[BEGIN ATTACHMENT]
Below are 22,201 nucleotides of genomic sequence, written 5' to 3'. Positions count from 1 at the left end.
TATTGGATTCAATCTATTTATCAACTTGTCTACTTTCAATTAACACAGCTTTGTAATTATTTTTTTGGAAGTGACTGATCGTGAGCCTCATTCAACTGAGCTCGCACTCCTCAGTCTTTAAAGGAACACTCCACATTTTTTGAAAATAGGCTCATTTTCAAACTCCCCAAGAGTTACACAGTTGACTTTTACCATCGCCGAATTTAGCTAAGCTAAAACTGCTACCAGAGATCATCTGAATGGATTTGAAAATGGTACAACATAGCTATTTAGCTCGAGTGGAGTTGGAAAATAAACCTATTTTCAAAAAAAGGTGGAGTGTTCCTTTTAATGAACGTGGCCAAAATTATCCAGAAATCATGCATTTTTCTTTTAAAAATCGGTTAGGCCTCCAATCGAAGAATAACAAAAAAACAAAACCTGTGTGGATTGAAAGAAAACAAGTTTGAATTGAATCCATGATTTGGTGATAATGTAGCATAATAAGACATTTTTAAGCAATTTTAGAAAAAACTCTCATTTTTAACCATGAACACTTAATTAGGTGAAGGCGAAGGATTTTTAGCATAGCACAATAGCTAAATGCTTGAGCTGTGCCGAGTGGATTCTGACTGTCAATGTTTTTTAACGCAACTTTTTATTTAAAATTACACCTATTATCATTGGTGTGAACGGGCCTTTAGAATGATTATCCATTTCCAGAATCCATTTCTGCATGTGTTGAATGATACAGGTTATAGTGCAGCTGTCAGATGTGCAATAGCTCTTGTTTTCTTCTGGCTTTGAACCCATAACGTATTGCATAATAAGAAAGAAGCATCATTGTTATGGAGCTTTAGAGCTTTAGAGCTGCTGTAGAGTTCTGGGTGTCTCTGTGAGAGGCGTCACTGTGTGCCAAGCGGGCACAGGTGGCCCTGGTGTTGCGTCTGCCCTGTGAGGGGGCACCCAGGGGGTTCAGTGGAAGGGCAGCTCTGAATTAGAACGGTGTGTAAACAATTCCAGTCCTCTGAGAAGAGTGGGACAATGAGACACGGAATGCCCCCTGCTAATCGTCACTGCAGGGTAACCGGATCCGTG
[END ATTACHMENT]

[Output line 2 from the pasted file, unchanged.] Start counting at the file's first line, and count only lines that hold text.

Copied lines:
TATTGGATTCAATCTATTTATCAACTTGTCTACTTTCAATTAACACAGCTTTGTAATTATTTTTTTGGAAGTGACTGATCGTGAGCCTCATTCAACTGAGCTCGCACTCCTCAGTCTTTAAAGGAACACTCCACATTTTTTGAAAATAGGCTCATTTTCAAACTCCCCAAGAGTTACACAGTTGACTTTTACCATCGCCGAATTTAGCTAAGCTAAAACTGCTACCAGAGATCATCTGAATGGATTTGAAAATGGTACAACATAGCTATTTAGCTCGAGTGGAGTTGGAAAATAAACCTATTTTCAAAAAAAGGTGGAGTGTTCCTTTTAATGAACGTGGCCAAAATTATCCAGAAATCATGCATTTTTCTTTTAAAAATCGGTTAGGCCTCCAATCGAAGAATAACAAAAAAACAAAACCTGTGTGGATTGAAAGAAAACAAGTTTGAATTGAATCCATGATTTGGTGATAATGTAGCATAATAAGACATTTTTAAGCAATTTTAGAAAAAACTCTCATTTTTAACCATGAACACTTAATTAGGTGAAGGCGAAGGATTTTTAGCATAGCACAATAGCTAAATGCTTGAGCTGTGCCGAGTGGATTCTGACTGTCAATGTTTTTTAACGCAACTTTTTATTTAAAATTACACCTATTATCATTGGTGTGAACGGGCCTTTAGAATGATTATCCATTTCCAGAATCCATTTCTGCATGTGTTGAATGATACAGGTTATAGTGCAGCTGTCAGATGTGCAATAGCTCTTGTTTTCTTCTGGCTTTGAACCCATAACGTATTGCATAATAAGAAAGAAGCATCATTGTTATGGAGCTTTAGAGCTTTAGAGCTGCTGTAGAGTTCTGGGTGTCTCTGTGAGAGGCGTCACTGTGTGCCAAGCGGGCACAGGTGGCCCTGGTGTTGCGTCTGCCCTGTGAGGGGGCACCCAGGGGGTTCAGTGGAAGGGCAGCTCTGAATTAGAACGGTGTGTAAACAATTCCAGTCCTCTGAGAAGAGTGGGACAATGAGACACGGAATGCCCCCTGCTAATCGTCACTGCAGGGTAACCGGATCCGTG